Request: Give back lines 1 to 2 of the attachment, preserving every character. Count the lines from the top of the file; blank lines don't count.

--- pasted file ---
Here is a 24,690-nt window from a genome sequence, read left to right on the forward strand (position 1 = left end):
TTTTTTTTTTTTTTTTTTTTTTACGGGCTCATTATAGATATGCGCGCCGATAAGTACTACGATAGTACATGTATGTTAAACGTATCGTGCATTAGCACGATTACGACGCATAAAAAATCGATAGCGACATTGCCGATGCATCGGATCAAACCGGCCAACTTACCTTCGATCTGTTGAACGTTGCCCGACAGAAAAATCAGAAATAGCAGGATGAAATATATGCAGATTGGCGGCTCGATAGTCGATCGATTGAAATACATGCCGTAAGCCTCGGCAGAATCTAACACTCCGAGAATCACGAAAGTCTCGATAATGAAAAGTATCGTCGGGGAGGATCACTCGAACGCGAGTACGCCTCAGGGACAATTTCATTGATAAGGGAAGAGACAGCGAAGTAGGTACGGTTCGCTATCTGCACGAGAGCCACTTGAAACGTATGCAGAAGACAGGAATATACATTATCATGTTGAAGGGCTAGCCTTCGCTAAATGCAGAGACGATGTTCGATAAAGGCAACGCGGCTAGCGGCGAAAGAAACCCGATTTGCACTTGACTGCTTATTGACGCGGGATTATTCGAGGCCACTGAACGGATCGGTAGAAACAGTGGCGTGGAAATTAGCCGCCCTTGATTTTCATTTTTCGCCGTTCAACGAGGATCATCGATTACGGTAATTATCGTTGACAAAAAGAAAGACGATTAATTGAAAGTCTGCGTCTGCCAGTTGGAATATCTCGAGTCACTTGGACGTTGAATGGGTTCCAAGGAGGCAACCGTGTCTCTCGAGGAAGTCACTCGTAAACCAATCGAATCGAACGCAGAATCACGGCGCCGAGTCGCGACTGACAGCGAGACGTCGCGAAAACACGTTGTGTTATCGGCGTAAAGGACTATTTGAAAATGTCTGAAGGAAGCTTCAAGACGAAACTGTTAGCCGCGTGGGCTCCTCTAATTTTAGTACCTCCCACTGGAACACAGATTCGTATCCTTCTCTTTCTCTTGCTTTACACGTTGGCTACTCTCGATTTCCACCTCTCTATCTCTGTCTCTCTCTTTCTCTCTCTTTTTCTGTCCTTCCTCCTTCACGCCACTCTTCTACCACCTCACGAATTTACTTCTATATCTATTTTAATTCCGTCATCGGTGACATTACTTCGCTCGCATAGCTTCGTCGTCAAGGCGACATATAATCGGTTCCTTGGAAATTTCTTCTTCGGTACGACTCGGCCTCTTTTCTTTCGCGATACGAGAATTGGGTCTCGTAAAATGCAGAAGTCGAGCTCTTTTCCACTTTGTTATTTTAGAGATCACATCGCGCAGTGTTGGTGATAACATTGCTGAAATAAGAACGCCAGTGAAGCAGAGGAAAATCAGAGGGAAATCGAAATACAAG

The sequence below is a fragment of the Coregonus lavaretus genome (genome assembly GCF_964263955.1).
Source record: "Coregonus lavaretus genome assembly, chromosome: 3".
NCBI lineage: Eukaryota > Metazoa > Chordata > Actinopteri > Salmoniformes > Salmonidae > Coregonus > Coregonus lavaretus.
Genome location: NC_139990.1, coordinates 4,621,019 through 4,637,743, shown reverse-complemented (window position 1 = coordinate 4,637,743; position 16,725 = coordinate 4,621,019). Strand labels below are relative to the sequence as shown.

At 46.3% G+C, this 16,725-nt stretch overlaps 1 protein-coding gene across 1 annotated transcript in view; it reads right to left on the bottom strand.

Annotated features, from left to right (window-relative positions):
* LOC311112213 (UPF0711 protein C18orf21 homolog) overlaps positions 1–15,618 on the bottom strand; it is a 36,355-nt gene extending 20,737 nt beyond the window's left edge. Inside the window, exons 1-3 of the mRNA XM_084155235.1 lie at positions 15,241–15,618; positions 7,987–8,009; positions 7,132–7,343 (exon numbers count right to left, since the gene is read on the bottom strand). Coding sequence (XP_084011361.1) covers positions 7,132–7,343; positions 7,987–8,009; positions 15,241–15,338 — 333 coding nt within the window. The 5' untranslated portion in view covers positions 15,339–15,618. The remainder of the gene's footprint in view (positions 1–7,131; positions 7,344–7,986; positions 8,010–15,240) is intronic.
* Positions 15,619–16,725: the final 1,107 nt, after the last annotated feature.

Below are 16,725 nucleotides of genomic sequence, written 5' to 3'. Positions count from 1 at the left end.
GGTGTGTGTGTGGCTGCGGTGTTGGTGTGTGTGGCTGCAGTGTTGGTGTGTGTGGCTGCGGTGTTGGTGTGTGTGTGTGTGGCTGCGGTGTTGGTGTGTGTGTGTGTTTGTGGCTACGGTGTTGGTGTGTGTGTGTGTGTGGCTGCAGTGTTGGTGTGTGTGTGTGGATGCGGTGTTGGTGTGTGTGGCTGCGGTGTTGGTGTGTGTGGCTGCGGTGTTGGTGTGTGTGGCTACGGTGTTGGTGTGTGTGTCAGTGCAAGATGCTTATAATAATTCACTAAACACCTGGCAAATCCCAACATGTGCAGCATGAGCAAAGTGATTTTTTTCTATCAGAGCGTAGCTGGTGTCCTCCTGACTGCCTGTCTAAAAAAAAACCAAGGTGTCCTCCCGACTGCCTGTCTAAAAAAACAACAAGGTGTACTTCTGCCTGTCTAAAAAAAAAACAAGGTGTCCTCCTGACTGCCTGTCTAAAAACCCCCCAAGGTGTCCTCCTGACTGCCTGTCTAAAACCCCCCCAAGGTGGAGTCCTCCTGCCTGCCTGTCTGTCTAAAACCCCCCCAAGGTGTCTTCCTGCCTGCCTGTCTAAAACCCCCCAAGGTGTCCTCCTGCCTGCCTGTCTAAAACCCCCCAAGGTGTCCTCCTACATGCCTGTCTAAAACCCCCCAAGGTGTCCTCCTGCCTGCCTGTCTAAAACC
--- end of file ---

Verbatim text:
Here is a 24,690-nt window from a genome sequence, read left to right on the forward strand (position 1 = left end):
TTTTTTTTTTTTTTTTTTTTTTACGGGCTCATTATAGATATGCGCGCCGATAAGTACTACGATAGTACATGTATGTTAAACGTATCGTGCATTAGCACGATTACGACGCATAAAAAATCGATAGCGACATTGCCGATGCATCGGATCAAACCGGCCAACTTACCTTCGATCTGTTGAACGTTGCCCGACAGAAAAATCAGAAATAGCAGGATGAAATATATGCAGATTGGCGGCTCGATAGTCGATCGATTGAAATACATGCCGTAAGCCTCGGCAGAATCTAACACTCCGAGAATCACGAAAGTCTCGATAATGAAAAGTATCGTCGGGGAGGATCACTCGAACGCGAGTACGCCTCAGGGACAATTTCATTGATAAGGGAAGAGACAGCGAAGTAGGTACGGTTCGCTATCTGCACGAGAGCCACTTGAAACGTATGCAGAAGACAGGAATATACATTATCATGTTGAAGGGCTAGCCTTCGCTAAATGCAGAGACGATGTTCGATAAAGGCAACGCGGCTAGCGGCGAAAGAAACCCGATTTGCACTTGACTGCTTATTGACGCGGGATTATTCGAGGCCACTGAACGGATCGGTAGAAACAGTGGCGTGGAAATTAGCCGCCCTTGATTTTCATTTTTCGCCGTTCAACGAGGATCATCGATTACGGTAATTATCGTTGACAAAAAGAAAGACGATTAATTGAAAGTCTGCGTCTGCCAGTTGGAATATCTCGAGTCACTTGGACGTTGAATGGGTTCCAAGGAGGCAACCGTGTCTCTCGAGGAAGTCACTCGTAAACCAATCGAATCGAACGCAGAATCACGGCGCCGAGTCGCGACTGACAGCGAGACGTCGCGAAAACACGTTGTGTTATCGGCGTAAAGGACTATTTGAAAATGTCTGAAGGAAGCTTCAAGACGAAACTGTTAGCCGCGTGGGCTCCTCTAATTTTAGTACCTCCCACTGGAACACAGATTCGTATCCTTCTCTTTCTCTTGCTTTACACGTTGGCTACTCTCGATTTCCACCTCTCTATCTCTGTCTCTCTCTTTCTCTCTCTTTTTCTGTCCTTCCTCCTTCACGCCACTCTTCTACCACCTCACGAATTTACTTCTATATCTATTTTAATTCCGTCATCGGTGACATTACTTCGCTCGCATAGCTTCGTCGTCAAGGCGACATATAATCGGTTCCTTGGAAATTTCTTCTTCGGTACGACTCGGCCTCTTTTCTTTCGCGATACGAGAATTGGGTCTCGTAAAATGCAGAAGTCGAGCTCTTTTCCACTTTGTTATTTTAGAGATCACATCGCGCAGTGTTGGTGATAACATTGCTGAAATAAGAACGCCAGTGAAGCAGAGGAAAATCAGAGGGAAATCGAAATACAAG